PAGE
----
By adopting an approach of researching the opportunity and getting the administration right from the start the chance of success is increased, and that is important, as more new start up businesses go out of business leaving the sole trader with personal debts than survive in the first 3 years.
Setting up with the Business name, Business plan and personal liability risk
The first point of how to start up business as a sole trader is you can use your own name or choose a suitable business name. All transactions would be conducted under the actual name of the sole trader or the actual name trading as the business name. The sole trader own name should be used on all business stationery, letters, invoices, receipts and cheques.
As all liabilities incurred are the personal responsibility of the sole trader and there is no distinction between business assets and personal assets. Should the business incur losses, and that is quite common in the first year, all losses remain the personal liability of the sole trader.
An important part of how to start up business to take before trading commences is to prepare a business plan. A business plan is essential for a new start up if funding is being sought but is also important since the first year trading performance can be difficult. The business plan consists of sales, purchases, investment in assets and a financial profit statement plus cash flow forecast.
The major benefit initially to be obtained from the business plan for a new start up is the research the sole trader conducts into such areas as competition, market research, suppliers, costs and funding requirements. A business plan is essential to raising new start up finance.
HMRC registration, local authority licenses, retail change of use.
When trading starts, which would be the date of the first sale or purchase, all new start up sole traders have a responsibility to register as self employed with HMRC. Self employment business registration is required within 3 months of trading commencing or the sole trader may be fined £100 for failing to register on time. Following business registration HMRC will send an annual self employed tax return which has to be completed each financial year. It is usually advisable to adopt the 5 April as the year end date and so the first year would be less than 12 months trading.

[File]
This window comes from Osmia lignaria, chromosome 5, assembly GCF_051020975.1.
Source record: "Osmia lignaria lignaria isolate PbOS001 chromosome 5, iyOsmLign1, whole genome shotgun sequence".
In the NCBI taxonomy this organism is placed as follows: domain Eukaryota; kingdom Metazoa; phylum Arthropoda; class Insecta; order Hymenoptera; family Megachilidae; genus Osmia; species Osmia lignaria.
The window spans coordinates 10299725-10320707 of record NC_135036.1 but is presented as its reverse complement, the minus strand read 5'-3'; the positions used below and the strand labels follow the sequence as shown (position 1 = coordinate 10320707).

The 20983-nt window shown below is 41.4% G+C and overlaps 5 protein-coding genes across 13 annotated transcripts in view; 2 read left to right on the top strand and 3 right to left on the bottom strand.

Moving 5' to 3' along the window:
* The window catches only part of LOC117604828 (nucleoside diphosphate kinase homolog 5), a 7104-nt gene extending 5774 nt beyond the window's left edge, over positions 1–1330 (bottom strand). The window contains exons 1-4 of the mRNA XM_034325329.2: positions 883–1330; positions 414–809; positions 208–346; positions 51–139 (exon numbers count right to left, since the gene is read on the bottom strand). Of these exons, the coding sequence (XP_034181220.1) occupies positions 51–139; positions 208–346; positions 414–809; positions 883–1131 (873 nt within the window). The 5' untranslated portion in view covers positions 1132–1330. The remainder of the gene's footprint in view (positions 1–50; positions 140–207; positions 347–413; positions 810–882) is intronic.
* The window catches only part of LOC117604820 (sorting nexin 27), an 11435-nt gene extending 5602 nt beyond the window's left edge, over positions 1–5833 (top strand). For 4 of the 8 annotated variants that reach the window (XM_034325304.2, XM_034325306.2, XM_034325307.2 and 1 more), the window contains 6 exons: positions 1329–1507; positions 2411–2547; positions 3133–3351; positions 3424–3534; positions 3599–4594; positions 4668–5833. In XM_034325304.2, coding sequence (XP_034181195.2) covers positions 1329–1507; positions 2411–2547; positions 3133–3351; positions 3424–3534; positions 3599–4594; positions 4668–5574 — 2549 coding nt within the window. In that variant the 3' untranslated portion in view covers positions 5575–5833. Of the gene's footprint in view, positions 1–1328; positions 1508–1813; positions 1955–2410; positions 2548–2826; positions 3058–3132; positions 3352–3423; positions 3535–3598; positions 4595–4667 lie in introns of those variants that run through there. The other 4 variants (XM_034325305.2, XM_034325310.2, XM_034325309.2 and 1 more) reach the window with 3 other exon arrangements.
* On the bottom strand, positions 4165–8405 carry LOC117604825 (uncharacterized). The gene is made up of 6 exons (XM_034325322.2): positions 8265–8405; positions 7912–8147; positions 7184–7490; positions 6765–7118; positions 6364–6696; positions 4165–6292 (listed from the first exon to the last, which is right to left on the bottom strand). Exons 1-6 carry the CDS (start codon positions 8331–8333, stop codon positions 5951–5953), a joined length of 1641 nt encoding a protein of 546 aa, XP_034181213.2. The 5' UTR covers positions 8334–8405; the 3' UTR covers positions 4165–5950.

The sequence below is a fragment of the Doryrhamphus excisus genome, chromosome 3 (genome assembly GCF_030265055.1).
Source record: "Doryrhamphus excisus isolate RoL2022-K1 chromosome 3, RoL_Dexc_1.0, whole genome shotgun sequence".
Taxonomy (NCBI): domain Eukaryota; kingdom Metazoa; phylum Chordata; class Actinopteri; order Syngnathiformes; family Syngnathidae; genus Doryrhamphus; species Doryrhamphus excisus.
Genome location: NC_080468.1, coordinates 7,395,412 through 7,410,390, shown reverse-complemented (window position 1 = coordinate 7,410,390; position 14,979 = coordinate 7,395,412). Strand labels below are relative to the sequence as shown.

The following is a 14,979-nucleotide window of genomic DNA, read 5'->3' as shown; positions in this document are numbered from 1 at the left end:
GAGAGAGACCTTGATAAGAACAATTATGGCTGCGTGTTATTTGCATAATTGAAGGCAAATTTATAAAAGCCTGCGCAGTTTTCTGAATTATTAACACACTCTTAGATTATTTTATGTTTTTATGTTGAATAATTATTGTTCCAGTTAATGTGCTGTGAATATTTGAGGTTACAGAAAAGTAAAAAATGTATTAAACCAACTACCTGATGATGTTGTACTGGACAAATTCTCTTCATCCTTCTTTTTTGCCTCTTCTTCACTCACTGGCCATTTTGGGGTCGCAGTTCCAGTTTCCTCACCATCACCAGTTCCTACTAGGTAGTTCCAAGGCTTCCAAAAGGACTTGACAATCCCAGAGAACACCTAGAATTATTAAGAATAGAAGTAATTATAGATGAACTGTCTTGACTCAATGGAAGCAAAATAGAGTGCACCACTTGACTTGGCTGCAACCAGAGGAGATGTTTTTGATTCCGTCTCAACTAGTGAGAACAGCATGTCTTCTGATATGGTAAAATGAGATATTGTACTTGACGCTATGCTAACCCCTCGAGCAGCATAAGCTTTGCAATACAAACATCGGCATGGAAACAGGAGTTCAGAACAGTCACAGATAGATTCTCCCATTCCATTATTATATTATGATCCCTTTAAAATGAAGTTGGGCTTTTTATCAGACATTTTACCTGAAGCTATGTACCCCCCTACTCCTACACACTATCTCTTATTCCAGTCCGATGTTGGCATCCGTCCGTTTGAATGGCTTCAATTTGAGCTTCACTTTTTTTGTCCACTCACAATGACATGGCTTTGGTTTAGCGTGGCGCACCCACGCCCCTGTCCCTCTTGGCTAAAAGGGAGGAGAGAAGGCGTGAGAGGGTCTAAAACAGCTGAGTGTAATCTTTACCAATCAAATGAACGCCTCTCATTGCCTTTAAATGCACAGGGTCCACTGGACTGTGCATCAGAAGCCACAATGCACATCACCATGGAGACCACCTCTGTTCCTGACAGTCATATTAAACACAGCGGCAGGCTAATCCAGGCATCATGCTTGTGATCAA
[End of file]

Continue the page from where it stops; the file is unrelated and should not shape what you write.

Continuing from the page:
The self employed registration form can be obtained by telephoning HMRC or visiting and downloading the new business registration form direct from the HMRC website.
There is no requirement to register the business or business name with Companies House which is solely for limited companies.
Depending upon the type of trade there may be a requirement to for business registration with the local authority where either an application for change of use of the premises might be required for a retail business and/or a local authority license required for the proposed trade such as a taxi driver license, child minder, restaurant or pet shop license. Sole traders need to contact the local authority to determine if a license is required for the new business.
Insurance and public liability
When considering how to start up business a sole trader consideration should be given to insurance requirements. Employers liability insurance will be required if employees are employed, insurance specific to the trade may be advisable to offer protection from claims, public liability insurance may be required and is often essential in retail trades particularly if that trade also requires a local authority license.
Payroll and Employees
The business set up status of a sole trader is not affected if employees are engaged as the sole trader is still self employed. If employees are engaged then the sole trader needs to register with HMRC as an employer and operate a PAYE scheme which involves calculating and deducting income tax and national insurance from employees gross pay, incurring the employers national insurance contribution, issuing payslips and keeping records of all employees and deductions. Income tax, employees and employers national insurance can be paid to HMRC quarterly if under £1500 per quarter or monthly if exceeding this level.
Networking with business groups
There are numerous groups a sole trader may consider joining for more information on how to start up business. The government organisation Business Link offer free advice on many issues and may have new business grants available for new start ups. Business Link also has contacts with local enterprise agencies who offer support. The Federation of Small Business charges an annual subscription, hold regular local meetings and provide a range of discounted services to small businesses.